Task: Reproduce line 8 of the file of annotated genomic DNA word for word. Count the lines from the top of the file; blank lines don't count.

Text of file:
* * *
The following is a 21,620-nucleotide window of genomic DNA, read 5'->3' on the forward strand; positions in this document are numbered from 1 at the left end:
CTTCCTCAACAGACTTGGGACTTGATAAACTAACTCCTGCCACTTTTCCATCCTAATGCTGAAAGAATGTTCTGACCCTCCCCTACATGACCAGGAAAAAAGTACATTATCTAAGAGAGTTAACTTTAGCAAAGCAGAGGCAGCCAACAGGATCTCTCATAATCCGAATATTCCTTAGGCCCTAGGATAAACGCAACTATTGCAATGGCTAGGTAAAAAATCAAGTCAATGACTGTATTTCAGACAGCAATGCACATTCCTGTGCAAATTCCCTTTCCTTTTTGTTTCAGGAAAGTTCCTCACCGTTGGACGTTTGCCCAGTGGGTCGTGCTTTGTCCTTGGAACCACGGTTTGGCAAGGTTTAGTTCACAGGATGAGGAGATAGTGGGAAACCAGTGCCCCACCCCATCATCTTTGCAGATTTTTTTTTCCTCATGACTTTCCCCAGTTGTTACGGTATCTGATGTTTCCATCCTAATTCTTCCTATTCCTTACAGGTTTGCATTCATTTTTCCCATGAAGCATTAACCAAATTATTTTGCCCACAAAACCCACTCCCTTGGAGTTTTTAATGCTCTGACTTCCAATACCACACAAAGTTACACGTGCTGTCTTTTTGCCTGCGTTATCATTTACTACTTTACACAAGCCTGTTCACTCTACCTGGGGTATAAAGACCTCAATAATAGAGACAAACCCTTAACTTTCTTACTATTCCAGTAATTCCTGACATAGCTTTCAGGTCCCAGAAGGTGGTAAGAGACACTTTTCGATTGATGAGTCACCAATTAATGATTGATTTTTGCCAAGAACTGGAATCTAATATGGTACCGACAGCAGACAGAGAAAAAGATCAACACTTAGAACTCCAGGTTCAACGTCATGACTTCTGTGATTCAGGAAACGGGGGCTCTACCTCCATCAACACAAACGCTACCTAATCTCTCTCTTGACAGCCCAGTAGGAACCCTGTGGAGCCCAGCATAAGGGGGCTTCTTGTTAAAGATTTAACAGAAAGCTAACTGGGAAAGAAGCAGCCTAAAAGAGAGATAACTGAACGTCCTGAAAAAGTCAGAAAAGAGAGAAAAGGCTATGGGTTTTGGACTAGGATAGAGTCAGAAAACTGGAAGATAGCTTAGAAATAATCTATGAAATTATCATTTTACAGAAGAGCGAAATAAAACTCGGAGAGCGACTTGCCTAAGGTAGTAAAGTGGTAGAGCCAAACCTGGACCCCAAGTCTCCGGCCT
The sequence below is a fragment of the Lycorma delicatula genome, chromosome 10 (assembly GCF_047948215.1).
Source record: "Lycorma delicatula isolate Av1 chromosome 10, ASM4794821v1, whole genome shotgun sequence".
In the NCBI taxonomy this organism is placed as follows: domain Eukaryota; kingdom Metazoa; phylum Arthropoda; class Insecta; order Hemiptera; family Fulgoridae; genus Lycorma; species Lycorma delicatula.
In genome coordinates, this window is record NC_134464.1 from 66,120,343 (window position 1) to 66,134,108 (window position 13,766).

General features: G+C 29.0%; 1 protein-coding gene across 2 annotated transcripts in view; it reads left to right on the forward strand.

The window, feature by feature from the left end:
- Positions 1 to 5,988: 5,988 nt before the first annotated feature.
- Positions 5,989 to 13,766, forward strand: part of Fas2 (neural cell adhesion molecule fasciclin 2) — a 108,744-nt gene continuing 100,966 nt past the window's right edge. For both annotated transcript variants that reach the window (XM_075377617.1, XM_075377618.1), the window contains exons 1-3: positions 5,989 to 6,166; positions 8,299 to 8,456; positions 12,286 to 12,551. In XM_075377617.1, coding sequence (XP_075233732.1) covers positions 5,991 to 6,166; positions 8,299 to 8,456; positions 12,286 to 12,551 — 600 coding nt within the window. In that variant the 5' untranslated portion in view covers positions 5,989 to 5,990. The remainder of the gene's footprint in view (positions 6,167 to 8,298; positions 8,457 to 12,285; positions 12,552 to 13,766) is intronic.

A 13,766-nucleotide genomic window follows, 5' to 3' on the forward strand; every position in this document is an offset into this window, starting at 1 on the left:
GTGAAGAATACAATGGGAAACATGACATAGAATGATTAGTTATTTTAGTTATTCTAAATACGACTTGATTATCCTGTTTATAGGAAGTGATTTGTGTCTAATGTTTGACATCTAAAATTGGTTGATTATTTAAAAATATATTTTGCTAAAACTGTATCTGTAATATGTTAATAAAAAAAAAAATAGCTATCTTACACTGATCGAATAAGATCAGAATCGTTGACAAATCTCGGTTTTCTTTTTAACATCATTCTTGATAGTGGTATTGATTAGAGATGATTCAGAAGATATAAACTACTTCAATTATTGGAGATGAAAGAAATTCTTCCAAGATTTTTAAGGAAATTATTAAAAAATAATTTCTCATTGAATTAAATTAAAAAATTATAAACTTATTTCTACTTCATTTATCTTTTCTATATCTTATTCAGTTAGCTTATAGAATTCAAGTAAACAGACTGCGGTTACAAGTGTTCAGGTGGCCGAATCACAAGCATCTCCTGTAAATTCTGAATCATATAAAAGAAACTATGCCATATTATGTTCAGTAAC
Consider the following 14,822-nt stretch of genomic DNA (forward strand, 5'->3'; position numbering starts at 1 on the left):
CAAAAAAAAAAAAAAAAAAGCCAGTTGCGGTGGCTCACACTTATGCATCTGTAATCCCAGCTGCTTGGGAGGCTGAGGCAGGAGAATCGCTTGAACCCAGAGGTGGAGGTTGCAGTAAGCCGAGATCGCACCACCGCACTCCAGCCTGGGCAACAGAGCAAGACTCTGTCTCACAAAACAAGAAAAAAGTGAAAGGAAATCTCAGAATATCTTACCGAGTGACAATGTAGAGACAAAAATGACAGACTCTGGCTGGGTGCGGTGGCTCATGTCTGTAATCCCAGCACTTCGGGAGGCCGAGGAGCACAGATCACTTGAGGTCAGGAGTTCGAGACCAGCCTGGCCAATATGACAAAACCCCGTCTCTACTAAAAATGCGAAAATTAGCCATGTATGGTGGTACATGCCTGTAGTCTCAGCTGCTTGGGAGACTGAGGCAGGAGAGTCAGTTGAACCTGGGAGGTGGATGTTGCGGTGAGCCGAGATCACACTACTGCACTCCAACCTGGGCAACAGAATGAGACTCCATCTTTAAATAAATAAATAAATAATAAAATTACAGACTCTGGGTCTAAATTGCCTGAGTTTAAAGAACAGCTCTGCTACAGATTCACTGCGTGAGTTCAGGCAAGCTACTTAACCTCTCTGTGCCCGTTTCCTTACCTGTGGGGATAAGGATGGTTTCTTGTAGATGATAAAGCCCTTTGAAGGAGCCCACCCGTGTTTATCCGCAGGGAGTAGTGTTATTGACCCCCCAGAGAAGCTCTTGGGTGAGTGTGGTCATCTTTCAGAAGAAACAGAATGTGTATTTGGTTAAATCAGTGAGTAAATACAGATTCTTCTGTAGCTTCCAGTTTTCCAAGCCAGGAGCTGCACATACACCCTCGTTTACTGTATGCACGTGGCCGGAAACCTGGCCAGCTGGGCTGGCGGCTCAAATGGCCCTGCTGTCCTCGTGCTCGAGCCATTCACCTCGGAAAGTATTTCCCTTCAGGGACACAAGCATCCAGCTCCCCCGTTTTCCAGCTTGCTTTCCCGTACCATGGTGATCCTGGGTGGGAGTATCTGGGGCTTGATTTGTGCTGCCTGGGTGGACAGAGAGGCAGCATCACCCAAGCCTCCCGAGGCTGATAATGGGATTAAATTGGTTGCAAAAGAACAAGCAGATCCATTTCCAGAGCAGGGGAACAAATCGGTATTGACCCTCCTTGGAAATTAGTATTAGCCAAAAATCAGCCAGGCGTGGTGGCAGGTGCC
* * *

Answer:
The window, feature by feature from the left end: